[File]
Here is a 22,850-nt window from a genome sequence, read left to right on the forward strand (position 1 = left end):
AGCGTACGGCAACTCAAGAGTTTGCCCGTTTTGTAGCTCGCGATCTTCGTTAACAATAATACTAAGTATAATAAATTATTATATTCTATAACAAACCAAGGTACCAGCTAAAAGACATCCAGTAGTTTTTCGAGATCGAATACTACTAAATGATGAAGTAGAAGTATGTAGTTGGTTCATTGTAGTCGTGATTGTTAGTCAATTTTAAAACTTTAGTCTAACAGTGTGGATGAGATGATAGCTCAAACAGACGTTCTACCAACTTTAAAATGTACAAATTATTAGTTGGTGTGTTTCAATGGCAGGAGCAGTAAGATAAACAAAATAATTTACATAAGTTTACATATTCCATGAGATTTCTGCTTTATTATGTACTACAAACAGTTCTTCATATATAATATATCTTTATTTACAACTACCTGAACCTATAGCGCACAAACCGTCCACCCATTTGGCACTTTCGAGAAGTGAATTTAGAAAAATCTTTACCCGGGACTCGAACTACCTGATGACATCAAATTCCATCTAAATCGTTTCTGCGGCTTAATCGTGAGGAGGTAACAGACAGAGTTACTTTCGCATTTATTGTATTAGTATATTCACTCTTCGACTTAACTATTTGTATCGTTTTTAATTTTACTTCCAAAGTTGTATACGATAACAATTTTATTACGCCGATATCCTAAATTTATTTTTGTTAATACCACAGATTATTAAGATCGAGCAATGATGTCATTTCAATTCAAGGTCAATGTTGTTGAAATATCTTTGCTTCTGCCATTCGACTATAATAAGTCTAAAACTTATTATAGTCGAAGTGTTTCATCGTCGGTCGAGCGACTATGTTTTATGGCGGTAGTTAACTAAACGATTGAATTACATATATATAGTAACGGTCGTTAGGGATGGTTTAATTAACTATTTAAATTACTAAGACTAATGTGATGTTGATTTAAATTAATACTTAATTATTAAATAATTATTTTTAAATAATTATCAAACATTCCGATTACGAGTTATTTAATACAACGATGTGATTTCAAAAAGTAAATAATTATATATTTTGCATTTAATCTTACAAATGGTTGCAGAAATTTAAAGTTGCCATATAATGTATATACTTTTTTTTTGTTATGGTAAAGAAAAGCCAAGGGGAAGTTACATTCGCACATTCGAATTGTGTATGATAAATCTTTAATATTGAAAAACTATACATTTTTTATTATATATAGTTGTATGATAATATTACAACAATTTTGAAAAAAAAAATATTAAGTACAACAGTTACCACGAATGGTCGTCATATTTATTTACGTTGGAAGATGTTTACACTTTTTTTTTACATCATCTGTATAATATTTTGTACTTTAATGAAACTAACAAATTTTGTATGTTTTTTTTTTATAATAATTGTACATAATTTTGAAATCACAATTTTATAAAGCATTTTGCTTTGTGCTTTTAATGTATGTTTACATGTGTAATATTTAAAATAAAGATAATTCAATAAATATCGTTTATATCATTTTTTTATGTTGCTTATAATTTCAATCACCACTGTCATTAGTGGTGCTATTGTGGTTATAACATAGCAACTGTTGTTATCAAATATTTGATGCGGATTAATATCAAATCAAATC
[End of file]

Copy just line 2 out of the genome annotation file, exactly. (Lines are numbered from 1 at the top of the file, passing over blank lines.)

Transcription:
AGCGTACGGCAACTCAAGAGTTTGCCCGTTTTGTAGCTCGCGATCTTCGTTAACAATAATACTAAGTATAATAAATTATTATATTCTATAACAAACCAAGGTACCAGCTAAAAGACATCCAGTAGTTTTTCGAGATCGAATACTACTAAATGATGAAGTAGAAGTATGTAGTTGGTTCATTGTAGTCGTGATTGTTAGTCAATTTTAAAACTTTAGTCTAACAGTGTGGATGAGATGATAGCTCAAACAGACGTTCTACCAACTTTAAAATGTACAAATTATTAGTTGGTGTGTTTCAATGGCAGGAGCAGTAAGATAAACAAAATAATTTACATAAGTTTACATATTCCATGAGATTTCTGCTTTATTATGTACTACAAACAGTTCTTCATATATAATATATCTTTATTTACAACTACCTGAACCTATAGCGCACAAACCGTCCACCCATTTGGCACTTTCGAGAAGTGAATTTAGAAAAATCTTTACCCGGGACTCGAACTACCTGATGACATCAAATTCCATCTAAATCGTTTCTGCGGCTTAATCGTGAGGAGGTAACAGACAGAGTTACTTTCGCATTTATTGTATTAGTATATTCACTCTTCGACTTAACTATTTGTATCGTTTTTAATTTTACTTCCAAAGTTGTATACGATAACAATTTTATTACGCCGATATCCTAAATTTATTTTTGTTAATACCACAGATTATTAAGATCGAGCAATGATGTCATTTCAATTCAAGGTCAATGTTGTTGAAATATCTTTGCTTCTGCCATTCGACTATAATAAGTCTAAAACTTATTATAGTCGAAGTGTTTCATCGTCGGTCGAGCGACTATGTTTTATGGCGGTAGTTAACTAAACGATTGAATTACATATATATAGTAACGGTCGTTAGGGATGGTTTAATTAACTATTTAAATTACTAAGACTAATGTGATGTTGATTTAAATTAATACTTAATTATTAAATAATTATTTTTAAATAATTATCAAACATTCCGATTACGAGTTATTTAATACAACGATGTGATTTCAAAAAGTAAATAATTATATATTTTGCATTTAATCTTACAAATGGTTGCAGAAATTTAAAGTTGCCATATAATGTATATACTTTTTTTTTGTTATGGTAAAGAAAAGCCAAGGGGAAGTTACATTCGCACATTCGAATTGTGTATGATAAATCTTTAATATTGAAAAACTATACATTTTTTATTATATATAGTTGTATGATAATATTACAACAATTTTGAAAAAAAAAATATTAAGTACAACAGTTACCACGAATGGTCGTCATATTTATTTACGTTGGAAGATGTTTACACTTTTTTTTTACATCATCTGTATAATATTTTGTACTTTAATGAAACTAACAAATTTTGTATGTTTTTTTTTTATAATAATTGTACATAATTTTGAAATCACAATTTTATAAAGCATTTTGCTTTGTGCTTTTAATGTATGTTTACATGTGTAATATTTAAAATAAAGATAATTCAATAAATATCGTTTATATCATTTTTTTATGTTGCTTATAATTTCAATCACCACTGTCATTAGTGGTGCTATTGTGGTTATAACATAGCAACTGTTGTTATCAAATATTTGATGCGGATTAATATCAAATCAAATC